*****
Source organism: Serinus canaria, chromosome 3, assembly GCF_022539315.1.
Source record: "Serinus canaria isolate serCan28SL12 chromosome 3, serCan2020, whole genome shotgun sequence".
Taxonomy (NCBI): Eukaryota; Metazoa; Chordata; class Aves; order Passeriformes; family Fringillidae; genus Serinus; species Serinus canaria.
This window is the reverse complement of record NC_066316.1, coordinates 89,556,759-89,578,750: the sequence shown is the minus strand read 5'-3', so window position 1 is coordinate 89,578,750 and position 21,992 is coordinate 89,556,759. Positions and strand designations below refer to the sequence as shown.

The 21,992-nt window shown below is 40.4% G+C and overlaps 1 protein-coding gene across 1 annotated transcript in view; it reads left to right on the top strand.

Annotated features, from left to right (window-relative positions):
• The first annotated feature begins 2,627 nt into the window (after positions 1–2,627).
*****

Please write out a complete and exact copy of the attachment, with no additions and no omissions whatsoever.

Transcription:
Source organism: Serinus canaria, chromosome 3, assembly GCF_022539315.1.
Source record: "Serinus canaria isolate serCan28SL12 chromosome 3, serCan2020, whole genome shotgun sequence".
Taxonomy (NCBI): Eukaryota; Metazoa; Chordata; class Aves; order Passeriformes; family Fringillidae; genus Serinus; species Serinus canaria.
This window is the reverse complement of record NC_066316.1, coordinates 89,556,759-89,578,750: the sequence shown is the minus strand read 5'-3', so window position 1 is coordinate 89,578,750 and position 21,992 is coordinate 89,556,759. Positions and strand designations below refer to the sequence as shown.

The 21,992-nt window shown below is 40.4% G+C and overlaps 1 protein-coding gene across 1 annotated transcript in view; it reads left to right on the top strand.

Annotated features, from left to right (window-relative positions):
• The first annotated feature begins 2,627 nt into the window (after positions 1–2,627).